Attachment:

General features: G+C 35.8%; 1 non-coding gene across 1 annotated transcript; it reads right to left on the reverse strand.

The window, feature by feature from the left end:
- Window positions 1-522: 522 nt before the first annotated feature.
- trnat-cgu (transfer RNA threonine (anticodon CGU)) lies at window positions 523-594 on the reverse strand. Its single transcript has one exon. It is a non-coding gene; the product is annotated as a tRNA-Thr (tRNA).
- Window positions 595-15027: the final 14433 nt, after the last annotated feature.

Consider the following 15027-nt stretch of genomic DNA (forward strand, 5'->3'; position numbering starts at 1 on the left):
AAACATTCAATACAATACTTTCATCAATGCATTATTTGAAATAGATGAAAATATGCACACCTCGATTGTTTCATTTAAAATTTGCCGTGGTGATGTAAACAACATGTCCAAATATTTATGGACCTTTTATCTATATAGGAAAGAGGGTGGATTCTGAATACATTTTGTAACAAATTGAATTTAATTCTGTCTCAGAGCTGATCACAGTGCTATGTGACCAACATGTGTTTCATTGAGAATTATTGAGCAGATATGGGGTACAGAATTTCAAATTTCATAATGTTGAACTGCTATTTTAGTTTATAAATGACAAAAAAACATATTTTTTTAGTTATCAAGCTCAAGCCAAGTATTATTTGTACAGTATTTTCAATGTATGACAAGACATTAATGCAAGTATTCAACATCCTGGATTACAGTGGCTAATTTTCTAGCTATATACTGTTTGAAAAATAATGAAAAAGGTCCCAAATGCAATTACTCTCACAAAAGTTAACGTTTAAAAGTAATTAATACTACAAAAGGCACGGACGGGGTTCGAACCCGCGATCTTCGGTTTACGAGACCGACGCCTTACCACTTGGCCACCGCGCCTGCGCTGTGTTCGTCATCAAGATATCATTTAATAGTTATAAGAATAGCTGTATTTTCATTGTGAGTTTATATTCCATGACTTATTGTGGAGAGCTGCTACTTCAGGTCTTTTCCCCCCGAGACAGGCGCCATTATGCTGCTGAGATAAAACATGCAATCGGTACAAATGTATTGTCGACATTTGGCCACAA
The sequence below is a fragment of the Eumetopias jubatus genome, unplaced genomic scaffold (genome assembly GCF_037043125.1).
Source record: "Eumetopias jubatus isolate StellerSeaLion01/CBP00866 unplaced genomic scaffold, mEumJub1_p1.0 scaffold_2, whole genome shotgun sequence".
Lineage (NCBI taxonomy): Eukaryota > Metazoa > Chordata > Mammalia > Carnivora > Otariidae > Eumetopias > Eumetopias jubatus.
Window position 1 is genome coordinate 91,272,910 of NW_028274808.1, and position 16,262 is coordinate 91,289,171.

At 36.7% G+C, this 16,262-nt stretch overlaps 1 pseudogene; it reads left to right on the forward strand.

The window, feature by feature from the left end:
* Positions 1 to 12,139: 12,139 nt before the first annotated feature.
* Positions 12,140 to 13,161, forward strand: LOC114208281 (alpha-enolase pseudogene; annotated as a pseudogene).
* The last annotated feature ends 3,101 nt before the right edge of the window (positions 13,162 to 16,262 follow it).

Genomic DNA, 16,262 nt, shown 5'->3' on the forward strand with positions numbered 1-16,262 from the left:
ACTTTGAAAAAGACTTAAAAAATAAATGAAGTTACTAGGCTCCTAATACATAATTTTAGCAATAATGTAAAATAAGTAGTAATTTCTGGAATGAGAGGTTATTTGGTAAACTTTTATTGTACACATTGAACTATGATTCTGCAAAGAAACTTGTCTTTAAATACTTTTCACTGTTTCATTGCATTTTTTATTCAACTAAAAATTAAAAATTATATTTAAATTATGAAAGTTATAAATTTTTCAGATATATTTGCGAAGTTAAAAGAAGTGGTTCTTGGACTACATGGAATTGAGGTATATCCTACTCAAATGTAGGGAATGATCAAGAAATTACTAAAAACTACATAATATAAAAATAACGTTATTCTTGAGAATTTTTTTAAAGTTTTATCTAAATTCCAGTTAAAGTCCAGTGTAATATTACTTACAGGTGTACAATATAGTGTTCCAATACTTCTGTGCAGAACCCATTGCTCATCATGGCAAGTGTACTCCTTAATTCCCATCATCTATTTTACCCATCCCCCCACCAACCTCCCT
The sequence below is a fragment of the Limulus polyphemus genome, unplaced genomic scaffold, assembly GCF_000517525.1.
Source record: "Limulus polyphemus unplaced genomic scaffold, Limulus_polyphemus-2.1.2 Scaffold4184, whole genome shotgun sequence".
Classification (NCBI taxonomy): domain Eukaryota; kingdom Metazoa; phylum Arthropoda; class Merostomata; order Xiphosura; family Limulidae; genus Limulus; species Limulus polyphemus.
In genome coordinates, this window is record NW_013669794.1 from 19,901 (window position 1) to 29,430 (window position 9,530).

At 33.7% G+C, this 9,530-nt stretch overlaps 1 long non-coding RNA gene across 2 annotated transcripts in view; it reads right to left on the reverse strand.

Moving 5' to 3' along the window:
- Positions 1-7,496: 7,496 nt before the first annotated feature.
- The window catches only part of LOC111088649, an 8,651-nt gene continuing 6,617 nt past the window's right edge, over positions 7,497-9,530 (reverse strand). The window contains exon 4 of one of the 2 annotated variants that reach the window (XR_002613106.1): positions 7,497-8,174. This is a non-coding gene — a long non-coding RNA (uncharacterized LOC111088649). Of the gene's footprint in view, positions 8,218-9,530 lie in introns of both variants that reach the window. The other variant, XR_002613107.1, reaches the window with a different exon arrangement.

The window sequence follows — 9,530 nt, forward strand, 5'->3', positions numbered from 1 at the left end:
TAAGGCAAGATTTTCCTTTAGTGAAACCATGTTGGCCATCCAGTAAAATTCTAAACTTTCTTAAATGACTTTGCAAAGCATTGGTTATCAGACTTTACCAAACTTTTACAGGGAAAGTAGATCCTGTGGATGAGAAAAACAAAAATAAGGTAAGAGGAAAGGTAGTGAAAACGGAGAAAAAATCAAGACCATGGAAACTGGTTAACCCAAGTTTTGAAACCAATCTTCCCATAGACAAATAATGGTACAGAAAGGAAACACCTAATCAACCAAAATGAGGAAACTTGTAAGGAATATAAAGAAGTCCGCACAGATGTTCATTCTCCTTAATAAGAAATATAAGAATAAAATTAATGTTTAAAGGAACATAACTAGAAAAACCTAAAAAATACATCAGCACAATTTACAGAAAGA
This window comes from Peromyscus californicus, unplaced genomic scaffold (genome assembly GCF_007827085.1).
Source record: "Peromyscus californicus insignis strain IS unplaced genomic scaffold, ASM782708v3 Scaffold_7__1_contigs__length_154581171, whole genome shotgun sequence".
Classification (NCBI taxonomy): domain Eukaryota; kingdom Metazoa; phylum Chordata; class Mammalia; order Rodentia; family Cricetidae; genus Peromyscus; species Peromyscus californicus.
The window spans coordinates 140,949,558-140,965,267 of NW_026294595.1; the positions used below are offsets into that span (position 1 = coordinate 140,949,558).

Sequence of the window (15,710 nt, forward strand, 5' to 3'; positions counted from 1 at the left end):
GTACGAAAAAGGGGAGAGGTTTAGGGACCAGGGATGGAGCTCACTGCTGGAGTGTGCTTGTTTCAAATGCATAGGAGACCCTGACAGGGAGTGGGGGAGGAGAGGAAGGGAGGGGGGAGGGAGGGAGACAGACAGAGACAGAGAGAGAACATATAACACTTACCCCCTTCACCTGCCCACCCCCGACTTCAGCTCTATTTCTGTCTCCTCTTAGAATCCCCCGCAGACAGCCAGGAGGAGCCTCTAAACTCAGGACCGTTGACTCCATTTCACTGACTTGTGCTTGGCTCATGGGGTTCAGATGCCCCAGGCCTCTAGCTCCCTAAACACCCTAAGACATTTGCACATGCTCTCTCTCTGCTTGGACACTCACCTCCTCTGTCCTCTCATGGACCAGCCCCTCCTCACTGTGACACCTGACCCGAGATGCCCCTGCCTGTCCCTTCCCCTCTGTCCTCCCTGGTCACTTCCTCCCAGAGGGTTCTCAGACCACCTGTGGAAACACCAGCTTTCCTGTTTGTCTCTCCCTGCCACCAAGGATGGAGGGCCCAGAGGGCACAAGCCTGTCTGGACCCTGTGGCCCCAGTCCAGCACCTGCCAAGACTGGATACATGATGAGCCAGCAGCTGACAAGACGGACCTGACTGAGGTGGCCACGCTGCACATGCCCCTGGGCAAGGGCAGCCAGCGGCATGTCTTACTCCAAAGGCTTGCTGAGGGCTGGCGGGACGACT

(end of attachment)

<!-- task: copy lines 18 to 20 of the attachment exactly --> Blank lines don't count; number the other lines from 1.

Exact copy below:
ACTTTGAAAAAGACTTAAAAAATAAATGAAGTTACTAGGCTCCTAATACATAATTTTAGCAATAATGTAAAATAAGTAGTAATTTCTGGAATGAGAGGTTATTTGGTAAACTTTTATTGTACACATTGAACTATGATTCTGCAAAGAAACTTGTCTTTAAATACTTTTCACTGTTTCATTGCATTTTTTATTCAACTAAAAATTAAAAATTATATTTAAATTATGAAAGTTATAAATTTTTCAGATATATTTGCGAAGTTAAAAGAAGTGGTTCTTGGACTACATGGAATTGAGGTATATCCTACTCAAATGTAGGGAATGATCAAGAAATTACTAAAAACTACATAATATAAAAATAACGTTATTCTTGAGAATTTTTTTAAAGTTTTATCTAAATTCCAGTTAAAGTCCAGTGTAATATTACTTACAGGTGTACAATATAGTGTTCCAATACTTCTGTGCAGAACCCATTGCTCATCATGGCAAGTGTACTCCTTAATTCCCATCATCTATTTTACCCATCCCCCCACCAACCTCCCT
The sequence below is a fragment of the Limulus polyphemus genome, unplaced genomic scaffold, assembly GCF_000517525.1.
Source record: "Limulus polyphemus unplaced genomic scaffold, Limulus_polyphemus-2.1.2 Scaffold4184, whole genome shotgun sequence".